Shippers arming against piracy
Cosco Shipping will spend about US$12 million on armed guards and other anti-piracy measures this year to protect its ships and crews against the threat of piracy in the Gulf of Aden and the Indian Ocean.
The move signifies a change in attitude by both mainland and Hong Kong shipowners, who in recent months have shown a greater willingness to use armed force against threats when sailing through pirate-infested waters.
Pacific Basin Shipping, Wah Kwong Maritime Transport and Valles Steamship are among the leading Hong Kong owners that have expressed the view that armed guards have and would be used on board if necessary.
Shanghai-listed Cosco Shipping, which owns around 80 ships - 20 registered in Hong Kong and 60 on the mainland and elsewhere - said the budget included the cost of bullet-proof vests for all crew and on-board equipment to both deter attacks and prevent pirates from taking control of vessels if they do board.
Guo Jin, Cosco Shipping's chief operating officer, said if the firm's ships are unable to take alternative routes, such as via the Cape of Good Hope, and had to travel through high-risk areas, 'then we will take some measures to defend ourselves ... Our ships are relatively small, they are not so fast - about 15 knots - so we have to employ armed security.'
Guo said the use of armed guards was a 'difficult issue. We don't want to injure people ... but we have to protect ourselves.'
So far, the company has reported only one incident on its ships, in which an approaching skiff retreated when a guard fired a warning shot at a range of about 500 metres.
Guo said the company favoured British security companies that use former Special Air Service troops or Royal Marines.
'We are helping British employment,' he quipped.
Jan Rindbo, chief operating officer of Pacific Basin Shipping, said there were 'relatively few times every year' that its ships passed through high-risk piracy areas in the Indian Ocean and Gulf of Aden.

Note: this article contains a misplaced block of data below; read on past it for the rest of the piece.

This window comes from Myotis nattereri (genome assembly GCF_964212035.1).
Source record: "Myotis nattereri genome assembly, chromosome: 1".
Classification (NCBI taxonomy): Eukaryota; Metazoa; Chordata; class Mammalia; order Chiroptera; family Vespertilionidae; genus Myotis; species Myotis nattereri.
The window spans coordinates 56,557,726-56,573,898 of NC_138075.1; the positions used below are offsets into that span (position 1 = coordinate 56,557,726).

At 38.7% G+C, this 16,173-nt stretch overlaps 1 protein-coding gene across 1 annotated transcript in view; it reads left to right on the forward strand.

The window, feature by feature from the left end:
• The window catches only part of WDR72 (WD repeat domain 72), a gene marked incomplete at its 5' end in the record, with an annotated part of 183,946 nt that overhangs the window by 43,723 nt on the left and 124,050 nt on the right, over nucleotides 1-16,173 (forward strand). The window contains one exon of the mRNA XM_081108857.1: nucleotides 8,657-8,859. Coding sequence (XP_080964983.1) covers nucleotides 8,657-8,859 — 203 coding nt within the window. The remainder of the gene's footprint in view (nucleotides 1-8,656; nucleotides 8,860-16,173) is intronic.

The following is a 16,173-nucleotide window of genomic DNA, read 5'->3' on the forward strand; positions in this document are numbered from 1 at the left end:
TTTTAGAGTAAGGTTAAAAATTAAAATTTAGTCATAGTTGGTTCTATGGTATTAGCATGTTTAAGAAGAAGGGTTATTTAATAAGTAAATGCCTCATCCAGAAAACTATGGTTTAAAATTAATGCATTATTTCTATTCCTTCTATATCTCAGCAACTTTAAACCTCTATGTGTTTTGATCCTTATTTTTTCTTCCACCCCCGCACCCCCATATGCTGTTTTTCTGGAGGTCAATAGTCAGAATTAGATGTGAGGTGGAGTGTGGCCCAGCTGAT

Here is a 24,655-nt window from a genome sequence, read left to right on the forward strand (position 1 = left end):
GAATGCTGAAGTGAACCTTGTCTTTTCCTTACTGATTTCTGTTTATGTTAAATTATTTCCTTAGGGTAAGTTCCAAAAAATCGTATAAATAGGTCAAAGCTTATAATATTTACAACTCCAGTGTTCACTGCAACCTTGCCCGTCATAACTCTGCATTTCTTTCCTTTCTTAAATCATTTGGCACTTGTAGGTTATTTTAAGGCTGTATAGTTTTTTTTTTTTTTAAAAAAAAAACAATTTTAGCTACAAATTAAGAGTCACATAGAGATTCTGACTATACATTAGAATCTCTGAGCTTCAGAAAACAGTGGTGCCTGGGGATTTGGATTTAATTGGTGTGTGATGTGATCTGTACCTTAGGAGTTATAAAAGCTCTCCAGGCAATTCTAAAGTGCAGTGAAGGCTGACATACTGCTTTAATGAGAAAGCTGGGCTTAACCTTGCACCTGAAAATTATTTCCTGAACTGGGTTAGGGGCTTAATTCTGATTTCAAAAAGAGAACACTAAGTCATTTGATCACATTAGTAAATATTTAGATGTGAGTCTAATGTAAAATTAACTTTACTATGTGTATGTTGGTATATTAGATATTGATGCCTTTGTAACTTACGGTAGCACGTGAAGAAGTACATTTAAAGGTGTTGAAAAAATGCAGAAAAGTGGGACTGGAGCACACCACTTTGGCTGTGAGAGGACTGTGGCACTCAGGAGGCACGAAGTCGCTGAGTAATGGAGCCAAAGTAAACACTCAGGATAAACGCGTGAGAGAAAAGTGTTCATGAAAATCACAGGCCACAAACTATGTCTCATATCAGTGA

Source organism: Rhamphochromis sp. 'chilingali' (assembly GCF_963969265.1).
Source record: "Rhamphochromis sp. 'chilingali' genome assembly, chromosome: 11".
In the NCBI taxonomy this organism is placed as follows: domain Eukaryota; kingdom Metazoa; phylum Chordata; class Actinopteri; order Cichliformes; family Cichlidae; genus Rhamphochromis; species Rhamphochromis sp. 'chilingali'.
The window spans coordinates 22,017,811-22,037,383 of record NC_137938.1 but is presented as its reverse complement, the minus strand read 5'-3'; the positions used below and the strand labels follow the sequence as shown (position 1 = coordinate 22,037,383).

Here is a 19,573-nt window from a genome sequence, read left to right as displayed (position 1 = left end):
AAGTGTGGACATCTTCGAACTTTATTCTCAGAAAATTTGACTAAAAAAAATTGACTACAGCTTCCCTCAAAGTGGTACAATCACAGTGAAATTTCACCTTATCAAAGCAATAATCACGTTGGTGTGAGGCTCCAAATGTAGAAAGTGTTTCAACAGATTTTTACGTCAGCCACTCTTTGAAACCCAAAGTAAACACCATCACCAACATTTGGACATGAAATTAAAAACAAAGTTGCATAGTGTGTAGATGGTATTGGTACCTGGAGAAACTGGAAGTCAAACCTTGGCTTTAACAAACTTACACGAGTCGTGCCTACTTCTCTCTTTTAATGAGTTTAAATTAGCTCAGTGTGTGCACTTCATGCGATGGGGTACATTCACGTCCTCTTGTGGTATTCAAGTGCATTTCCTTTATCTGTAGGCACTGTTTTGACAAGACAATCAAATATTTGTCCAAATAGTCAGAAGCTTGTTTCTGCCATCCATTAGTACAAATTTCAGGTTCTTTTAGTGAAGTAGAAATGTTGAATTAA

He said: 'For every transit we do a risk assessment to determine appropriate anti-piracy measures in accordance with (shipping industry) best management practices'.
Rindbo said that aside from 'hardening' the ships with barbed wire and other equipment 'we are now also open to use armed guards on a case-by-case basis subject to our risk assessment.
'The cost of these anti-piracy measures can amount to over US$200,000 per transit, but this is largely factored into the freight rate and thus passed on to the charterers,' he said.
Tim Huxley, chief executive of tanker and bulk carrier operator Wah Kwong Maritime Transport Holdings, indicated the company had and would use armed guards.
'While placing armed guards on board is not a solution to the piracy problem in itself, they have proved invaluable as a further deterrent and are part of our plan to make our ships less attractive to attackers. Increasingly, charterers are willing to bear the cost of these security measures and so ultimately this is going to be passed on to the consumer.'
David Koo, head of tanker owner Valles Steamship, had been opposed to the use of armed guards because he thought it would escalate violence and that piracy needed a government solution.
But Koo, a former chairman of the Hong Kong Shipowners' Association, said the industry had changed its view and was leaving it up to individual shipowners to decide whether to use armed guards. He said the use of armed security personnel 'gave peace of mind for the crew'.
He added that while Valles ships had yet to cross the Indian Ocean 'we would probably use armed guards' when it did so.
Two Tung-family shipping companies, Orient Overseas Container Line and bulk company Island Navigation, declined to answer questions about their use of armed guards.
Roger Tupper, director of the Marine Department, said the department had advised shipowners, ship managers and operators with Hong Kong flagged vessels earlier this year about the use of security personnel and on-board weapons.
In the two-page advisory, the Marine Department said it 'encourages the carriage of experienced security consultants to assist in following best management practice requirements as these are welcomed by the crew and give confidence to all onboard in case of pirate attacks'.
The department did not encourage the use of weapons, but dispensation would be given if the owners, operators and managers met six requirements, including vetting of the security consultants.